The Huntington Library is noteworthy for the collections of correspondence held, including: Brian Aldiss, 107 letters to his publishers, 1965-1973; Poul Anderson, 79 letters to his publishers, 1960-1977; Philip K Dick, 61 pieces, including letters, out- lines, and photographs; Frederik Pohl, 91 letters, 1959-1975; Robert Silverberg, 1,700 pieces, 1953-1992, including notes, drafts of short stories, and letters; and Clifford D. Simak, 20 letters, 1961-1974. The manuscript holdings are described in: Guide to Literary Manuscripts in the Huntington Library (San Marino: the Library, 1979). The Huntington's material is non-circulating, but available to qualified scholars. Photocopying of some of the manuscripts is restricted.
San Francisco Public Library
McComas Collection of Fantasy and Science Fiction, Civic Center, San Francisco, CA 94102. 415-557-4545.
Web address: http://sfpl.lib.ca.us/
The McComas Collection holds 3,000 volumes of science fiction, plus a strong collection of 92 periodical titles. Portions of the collection were destroyed in 1989, mostly pulp titles at the beginning of the alphabet. The collection is non-circulating and reported as fully cataloged. It is growing by about 30 volumes per year, plus several magazine subscriptions. Photocopying is available but not interlibrary loan.
University of California, Los Angeles
Special Collections, University Library, Box 951575, Los Angeles, CA 90095. 310-825- 4988.
The Nitka Collection of Science Fiction and Fantasy has more than 10,000 monograph volumes including over 400 early editions of H. Rider Haggard. A magazine collection of over 5,000 issues of 100 titles supplements the monograph collection. Holdings include Ray Bradbury manuscripts (1.5 linear feet), Jean Aroeste (Star Trek scripts), George Pal, Gene Roddenberry, Betty Rosenberg, Rod Serling, and other scattered manuscripts. Finding guides to many of the collections are available online. The collection is cataloged.
University of California at Riverside
Eaton Collection, Dept. of Special Collections, Tomas Rivera Library, University of California, Riverside, CA 92517-5900. 909-787-3233.
The Eaton Collection holds approximately 85,000 volumes of science fiction, plus 100 shelf-feet of manuscripts, over 200,000 issues of fanzines, over 200 sound and video recordings, extensive periodical holdings of over 175 science fiction or fantasy titles, 5,000 comic books, and shooting scripts of more than 500 SF motion pictures.. The collection includes the largest holdings of 17th-19th century utopian/dystopian fiction in North America, with a rare copy of Thomas More’s Utopia as the centerpiece. The Collection holds almost 90 percent of all 20th-century American and British science fiction, fantasy, and horror, the largest collection of French science fiction in North America, and representative collections of Japanese, Spanish, Russian, and German science fiction. The collection offers 10,000 reference, bibliographic, biographic, and index volumes pertaining to science fiction, and 75 pieces of science fiction art, including some original artwork. The library some 200,000 issues of “fanzines,” including the Bruce Pelz Collection, making this the premier location for studies of SF fandom. The manuscript holdings include partial or full manuscript collections of: Gregory Benford, David Brin, Michael Cassutt, Philip K Dick, G. C. Edmonson, Sheila Finch, Robert L. Forward, Diana G. Gallagher, Arthur Loy Holcomb, Gary Kern, Annette Y. Mallett, Daryl F. Mallett, Anne McCaffrey, George E. Slusser, Gary Westfahl, James White, Colin Wilson, and more. The collection catalog was published as: Dictionary Catalog of the J Lloyd Eaton Collection of Science Fiction and Fantasy Literature (Boston: G. K. Hall, 1982) , 3 vols. The collection is cataloged, except for the manuscripts. It is non-circulating, and is growing by more than 4,000 items per year. It is a Science Fiction Writers of America depository library. Photocopies are available depending on the item.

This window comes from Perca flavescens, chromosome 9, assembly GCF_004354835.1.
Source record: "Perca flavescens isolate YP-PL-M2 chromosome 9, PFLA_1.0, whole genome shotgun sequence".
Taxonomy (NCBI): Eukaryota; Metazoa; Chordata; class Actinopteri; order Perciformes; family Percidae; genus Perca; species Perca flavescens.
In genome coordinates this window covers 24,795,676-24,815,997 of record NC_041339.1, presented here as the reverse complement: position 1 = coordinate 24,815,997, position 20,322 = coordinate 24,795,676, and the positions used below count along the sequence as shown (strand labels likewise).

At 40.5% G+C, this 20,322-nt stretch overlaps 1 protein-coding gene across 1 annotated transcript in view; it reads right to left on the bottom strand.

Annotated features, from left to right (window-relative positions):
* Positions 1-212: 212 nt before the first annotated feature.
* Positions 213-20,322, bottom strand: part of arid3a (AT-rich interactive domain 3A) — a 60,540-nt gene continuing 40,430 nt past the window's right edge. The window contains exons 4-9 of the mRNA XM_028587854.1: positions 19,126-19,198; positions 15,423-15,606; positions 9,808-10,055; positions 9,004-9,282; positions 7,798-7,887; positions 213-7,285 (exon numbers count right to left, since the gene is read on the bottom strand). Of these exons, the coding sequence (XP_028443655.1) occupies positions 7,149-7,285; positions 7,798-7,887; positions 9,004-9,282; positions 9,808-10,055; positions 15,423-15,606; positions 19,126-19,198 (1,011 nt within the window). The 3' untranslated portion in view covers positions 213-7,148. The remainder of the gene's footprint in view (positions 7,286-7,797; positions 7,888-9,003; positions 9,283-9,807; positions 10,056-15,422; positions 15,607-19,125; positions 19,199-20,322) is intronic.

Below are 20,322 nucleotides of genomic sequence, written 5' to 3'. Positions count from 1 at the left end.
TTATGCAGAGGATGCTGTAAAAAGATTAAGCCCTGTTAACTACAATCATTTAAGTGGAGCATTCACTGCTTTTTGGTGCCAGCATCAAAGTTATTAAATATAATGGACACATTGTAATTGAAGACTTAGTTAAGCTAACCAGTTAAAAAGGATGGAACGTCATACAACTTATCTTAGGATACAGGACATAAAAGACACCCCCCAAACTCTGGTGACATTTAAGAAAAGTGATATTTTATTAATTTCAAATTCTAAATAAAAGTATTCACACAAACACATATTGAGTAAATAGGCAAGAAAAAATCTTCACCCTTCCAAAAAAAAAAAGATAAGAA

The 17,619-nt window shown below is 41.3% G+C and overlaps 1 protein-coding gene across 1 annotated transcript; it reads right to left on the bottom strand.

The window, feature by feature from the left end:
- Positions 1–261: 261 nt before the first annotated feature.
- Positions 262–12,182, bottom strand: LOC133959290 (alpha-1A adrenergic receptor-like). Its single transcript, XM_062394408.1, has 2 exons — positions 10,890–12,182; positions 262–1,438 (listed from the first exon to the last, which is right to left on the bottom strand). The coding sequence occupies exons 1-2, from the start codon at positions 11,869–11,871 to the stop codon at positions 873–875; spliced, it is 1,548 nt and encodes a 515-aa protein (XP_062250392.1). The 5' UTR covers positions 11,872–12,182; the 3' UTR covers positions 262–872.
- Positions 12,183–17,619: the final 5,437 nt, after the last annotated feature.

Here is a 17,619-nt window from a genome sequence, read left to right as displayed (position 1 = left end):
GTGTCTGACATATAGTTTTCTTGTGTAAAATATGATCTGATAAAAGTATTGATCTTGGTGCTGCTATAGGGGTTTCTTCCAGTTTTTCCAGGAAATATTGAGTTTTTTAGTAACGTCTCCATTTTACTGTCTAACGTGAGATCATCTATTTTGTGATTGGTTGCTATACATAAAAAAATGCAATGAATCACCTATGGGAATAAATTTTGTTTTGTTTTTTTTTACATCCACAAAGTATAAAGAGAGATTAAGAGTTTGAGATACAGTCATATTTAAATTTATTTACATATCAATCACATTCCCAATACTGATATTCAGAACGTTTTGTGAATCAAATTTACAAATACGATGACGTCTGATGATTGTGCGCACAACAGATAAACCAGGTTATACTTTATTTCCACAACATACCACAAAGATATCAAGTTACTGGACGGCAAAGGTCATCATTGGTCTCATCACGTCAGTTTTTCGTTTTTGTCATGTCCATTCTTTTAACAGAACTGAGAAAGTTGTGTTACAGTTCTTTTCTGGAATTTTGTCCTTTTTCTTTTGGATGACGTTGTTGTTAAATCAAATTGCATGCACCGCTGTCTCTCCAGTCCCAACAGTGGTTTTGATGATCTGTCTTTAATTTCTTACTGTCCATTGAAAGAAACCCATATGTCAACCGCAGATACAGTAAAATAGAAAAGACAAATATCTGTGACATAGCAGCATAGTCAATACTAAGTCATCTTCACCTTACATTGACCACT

Library of Congress
Rare Book and Special Collections Division, 101 Independence Ave. SE, Washington, DC 20540-4740. 202-707-3448.
Web address: http://www.loc.gov/rr/rarebook/